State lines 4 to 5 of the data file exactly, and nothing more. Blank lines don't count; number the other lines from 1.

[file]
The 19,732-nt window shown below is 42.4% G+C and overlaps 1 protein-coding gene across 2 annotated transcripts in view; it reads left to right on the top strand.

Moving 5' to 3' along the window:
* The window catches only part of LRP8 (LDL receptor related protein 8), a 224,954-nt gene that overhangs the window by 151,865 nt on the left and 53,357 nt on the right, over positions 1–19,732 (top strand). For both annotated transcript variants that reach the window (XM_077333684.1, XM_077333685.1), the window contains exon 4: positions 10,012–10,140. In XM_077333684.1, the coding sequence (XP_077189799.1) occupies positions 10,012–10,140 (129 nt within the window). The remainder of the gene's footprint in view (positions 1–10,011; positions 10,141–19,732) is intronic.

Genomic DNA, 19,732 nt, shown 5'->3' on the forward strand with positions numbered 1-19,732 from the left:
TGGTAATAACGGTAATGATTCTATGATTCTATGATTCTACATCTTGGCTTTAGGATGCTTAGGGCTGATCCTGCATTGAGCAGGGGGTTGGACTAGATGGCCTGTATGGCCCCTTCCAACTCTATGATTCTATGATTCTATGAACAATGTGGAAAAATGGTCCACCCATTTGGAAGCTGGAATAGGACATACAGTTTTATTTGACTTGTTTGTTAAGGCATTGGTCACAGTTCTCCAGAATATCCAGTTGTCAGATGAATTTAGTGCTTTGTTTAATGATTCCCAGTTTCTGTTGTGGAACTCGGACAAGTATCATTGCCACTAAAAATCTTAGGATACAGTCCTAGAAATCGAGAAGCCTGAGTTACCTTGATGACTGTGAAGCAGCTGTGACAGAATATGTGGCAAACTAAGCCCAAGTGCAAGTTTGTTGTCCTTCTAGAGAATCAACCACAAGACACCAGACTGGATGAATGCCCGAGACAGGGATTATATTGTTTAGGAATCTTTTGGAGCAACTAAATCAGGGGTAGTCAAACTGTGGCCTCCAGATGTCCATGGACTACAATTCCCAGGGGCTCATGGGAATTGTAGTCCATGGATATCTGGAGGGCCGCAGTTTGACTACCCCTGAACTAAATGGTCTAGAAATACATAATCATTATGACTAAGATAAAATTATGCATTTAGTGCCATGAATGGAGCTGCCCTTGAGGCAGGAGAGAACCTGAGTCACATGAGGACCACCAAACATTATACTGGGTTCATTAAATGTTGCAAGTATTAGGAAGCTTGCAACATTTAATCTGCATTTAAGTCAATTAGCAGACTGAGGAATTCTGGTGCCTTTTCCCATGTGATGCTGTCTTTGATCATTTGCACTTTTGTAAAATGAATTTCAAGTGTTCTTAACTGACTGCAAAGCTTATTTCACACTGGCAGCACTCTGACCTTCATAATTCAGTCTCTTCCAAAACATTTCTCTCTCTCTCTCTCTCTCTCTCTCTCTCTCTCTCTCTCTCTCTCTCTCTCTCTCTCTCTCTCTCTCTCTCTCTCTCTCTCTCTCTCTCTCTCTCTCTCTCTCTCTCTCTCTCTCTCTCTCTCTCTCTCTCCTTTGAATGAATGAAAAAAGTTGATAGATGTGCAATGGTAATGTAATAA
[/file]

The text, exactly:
Genomic DNA, 19,732 nt, shown 5'->3' on the forward strand with positions numbered 1-19,732 from the left:
TGGTAATAACGGTAATGATTCTATGATTCTATGATTCTACATCTTGGCTTTAGGATGCTTAGGGCTGATCCTGCATTGAGCAGGGGGTTGGACTAGATGGCCTGTATGGCCCCTTCCAACTCTATGATTCTATGATTCTATGAACAATGTGGAAAAATGGTCCACCCATTTGGAAGCTGGAATAGGACATACAGTTTTATTTGACTTGTTTGTTAAGGCATTGGTCACAGTTCTCCAGAATATCCAGTTGTCAGATGAATTTAGTGCTTTGTTTAATGATTCCCAGTTTCTGTTGTGGAACTCGGACAAGTATCATTGCCACTAAAAATCTTAGGATACAGTCCTAGAAATCGAGAAGCCTGAGTTACCTTGATGACTGTGAAGCAGCTGTGACAGAATATGTGGCAAACTAAGCCCAAGTGCAAGTTTGTTGTCCTTCTAGAGAATCAACCACAAGACACCAGACTGGATGAATGCCCGAGACAGGGATTATATTGTTTAGGAATCTTTTGGAGCAACTAAATCAGGGGTAGTCAAACTGTGGCCTCCAGATGTCCATGGACTACAATTCCCAGGGGCTCATGGGAATTGTAGTCCATGGATATCTGGAGGGCCGCAGTTTGACTACCCCTGAACTAAATGGTCTAGAAATACATAATCATTATGACTAAGATAAAATTATGCATTTAGTGCCATGAATGGAGCTGCCCTTGAGGCAGGAGAGAACCTGAGTCACATGAGGACCACCAAACATTATACTGGGTTCATTAAATGTTGCAAGTATTAGGAAGCTTGCAACATTTAATCTGCATTTAAGTCAATTAGCAGACTGAGGAATTCTGGTGCCTTTTCCCATGTGATGCTGTCTTTGATCATTTGCACTTTTGTAAAATGAATTTCAAGTGTTCTTAACTGACTGCAAAGCTTATTTCACACTGGCAGCACTCTGACCTTCATAATTCAGTCTCTTCCAAAACATTTCTCTCTCTCTCTCTCTCTCTCTCTCTCTCTCTCTCTCTCTCTCTCTCTCTCTCTCTCTCTCTCTCTCTCTCTCTCTCTCTCTCTCTCTCTCTCTCTCTCTCTCTCTCTCTCTCTCTCTCTCTCTCTCTCTCCTTTGAATGAATGAAAAAAGTTGATAGATGTGCAATGGTAATGTAATAA